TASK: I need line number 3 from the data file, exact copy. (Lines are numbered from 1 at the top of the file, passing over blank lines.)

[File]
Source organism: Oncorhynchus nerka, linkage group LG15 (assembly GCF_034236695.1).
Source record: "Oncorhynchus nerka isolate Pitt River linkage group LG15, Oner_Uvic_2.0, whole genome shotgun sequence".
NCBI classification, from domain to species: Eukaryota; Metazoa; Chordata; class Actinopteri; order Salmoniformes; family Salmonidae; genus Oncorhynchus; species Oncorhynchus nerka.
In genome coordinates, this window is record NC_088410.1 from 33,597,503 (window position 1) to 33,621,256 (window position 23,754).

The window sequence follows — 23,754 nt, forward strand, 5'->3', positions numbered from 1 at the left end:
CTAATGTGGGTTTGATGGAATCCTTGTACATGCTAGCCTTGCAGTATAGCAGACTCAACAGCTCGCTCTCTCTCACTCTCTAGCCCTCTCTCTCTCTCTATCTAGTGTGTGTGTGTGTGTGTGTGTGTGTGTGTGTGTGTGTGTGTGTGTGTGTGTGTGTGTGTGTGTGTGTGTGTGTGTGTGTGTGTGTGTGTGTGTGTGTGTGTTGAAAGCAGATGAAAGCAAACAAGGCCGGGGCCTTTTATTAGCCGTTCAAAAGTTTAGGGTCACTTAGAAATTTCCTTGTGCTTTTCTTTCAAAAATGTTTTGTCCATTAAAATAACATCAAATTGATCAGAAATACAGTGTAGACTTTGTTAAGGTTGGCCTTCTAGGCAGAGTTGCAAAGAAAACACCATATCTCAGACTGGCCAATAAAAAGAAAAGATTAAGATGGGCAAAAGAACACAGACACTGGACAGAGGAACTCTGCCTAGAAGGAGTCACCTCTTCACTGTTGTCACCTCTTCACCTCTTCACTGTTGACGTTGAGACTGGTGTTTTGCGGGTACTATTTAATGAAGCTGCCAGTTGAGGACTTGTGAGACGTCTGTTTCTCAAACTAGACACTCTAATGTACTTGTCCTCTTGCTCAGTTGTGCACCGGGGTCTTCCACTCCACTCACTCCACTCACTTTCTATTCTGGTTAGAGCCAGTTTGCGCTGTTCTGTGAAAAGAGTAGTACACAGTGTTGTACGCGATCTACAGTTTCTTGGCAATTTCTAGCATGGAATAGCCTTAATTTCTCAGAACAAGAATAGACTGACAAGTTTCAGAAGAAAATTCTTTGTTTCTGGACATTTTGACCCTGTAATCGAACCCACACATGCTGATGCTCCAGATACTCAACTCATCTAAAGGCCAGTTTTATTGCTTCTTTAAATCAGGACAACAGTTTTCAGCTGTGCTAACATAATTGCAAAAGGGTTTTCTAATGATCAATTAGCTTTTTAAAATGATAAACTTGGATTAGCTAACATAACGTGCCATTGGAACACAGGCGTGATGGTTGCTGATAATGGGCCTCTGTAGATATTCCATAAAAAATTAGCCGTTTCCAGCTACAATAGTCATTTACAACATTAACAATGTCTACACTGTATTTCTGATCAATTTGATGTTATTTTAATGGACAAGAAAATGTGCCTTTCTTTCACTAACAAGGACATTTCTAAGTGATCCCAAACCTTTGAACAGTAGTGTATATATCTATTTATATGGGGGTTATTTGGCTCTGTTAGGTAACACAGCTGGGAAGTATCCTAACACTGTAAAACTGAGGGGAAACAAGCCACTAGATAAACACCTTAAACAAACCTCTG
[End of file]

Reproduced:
NCBI classification, from domain to species: Eukaryota; Metazoa; Chordata; class Actinopteri; order Salmoniformes; family Salmonidae; genus Oncorhynchus; species Oncorhynchus nerka.